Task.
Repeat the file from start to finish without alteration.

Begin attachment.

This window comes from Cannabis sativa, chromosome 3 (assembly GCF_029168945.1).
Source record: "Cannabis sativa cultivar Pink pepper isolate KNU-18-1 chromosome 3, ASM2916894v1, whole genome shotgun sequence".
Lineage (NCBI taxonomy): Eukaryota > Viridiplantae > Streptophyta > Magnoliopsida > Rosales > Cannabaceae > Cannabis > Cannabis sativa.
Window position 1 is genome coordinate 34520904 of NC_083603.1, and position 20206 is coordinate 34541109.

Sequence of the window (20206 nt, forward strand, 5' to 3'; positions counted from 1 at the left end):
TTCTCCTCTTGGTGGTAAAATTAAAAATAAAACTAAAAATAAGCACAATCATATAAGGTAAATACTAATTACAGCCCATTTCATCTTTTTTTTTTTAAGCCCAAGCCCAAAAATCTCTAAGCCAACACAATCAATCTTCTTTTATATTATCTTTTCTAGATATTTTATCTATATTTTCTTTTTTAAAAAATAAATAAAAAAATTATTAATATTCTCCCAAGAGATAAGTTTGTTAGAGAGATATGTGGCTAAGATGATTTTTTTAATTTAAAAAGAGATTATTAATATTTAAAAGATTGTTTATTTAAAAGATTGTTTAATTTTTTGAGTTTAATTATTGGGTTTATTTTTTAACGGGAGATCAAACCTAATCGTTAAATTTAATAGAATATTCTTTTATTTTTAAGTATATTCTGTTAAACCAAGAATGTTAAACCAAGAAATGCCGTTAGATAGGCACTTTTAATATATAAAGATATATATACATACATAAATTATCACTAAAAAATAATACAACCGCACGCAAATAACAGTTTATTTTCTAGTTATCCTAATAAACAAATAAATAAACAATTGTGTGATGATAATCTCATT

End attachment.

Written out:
This window comes from Cannabis sativa, chromosome 3 (assembly GCF_029168945.1).
Source record: "Cannabis sativa cultivar Pink pepper isolate KNU-18-1 chromosome 3, ASM2916894v1, whole genome shotgun sequence".
Lineage (NCBI taxonomy): Eukaryota > Viridiplantae > Streptophyta > Magnoliopsida > Rosales > Cannabaceae > Cannabis > Cannabis sativa.
Window position 1 is genome coordinate 34520904 of NC_083603.1, and position 20206 is coordinate 34541109.

Sequence of the window (20206 nt, forward strand, 5' to 3'; positions counted from 1 at the left end):
TTCTCCTCTTGGTGGTAAAATTAAAAATAAAACTAAAAATAAGCACAATCATATAAGGTAAATACTAATTACAGCCCATTTCATCTTTTTTTTTTTAAGCCCAAGCCCAAAAATCTCTAAGCCAACACAATCAATCTTCTTTTATATTATCTTTTCTAGATATTTTATCTATATTTTCTTTTTTAAAAAATAAATAAAAAAATTATTAATATTCTCCCAAGAGATAAGTTTGTTAGAGAGATATGTGGCTAAGATGATTTTTTTAATTTAAAAAGAGATTATTAATATTTAAAAGATTGTTTATTTAAAAGATTGTTTAATTTTTTGAGTTTAATTATTGGGTTTATTTTTTAACGGGAGATCAAACCTAATCGTTAAATTTAATAGAATATTCTTTTATTTTTAAGTATATTCTGTTAAACCAAGAATGTTAAACCAAGAAATGCCGTTAGATAGGCACTTTTAATATATAAAGATATATATACATACATAAATTATCACTAAAAAATAATACAACCGCACGCAAATAACAGTTTATTTTCTAGTTATCCTAATAAACAAATAAATAAACAATTGTGTGATGATAATCTCATT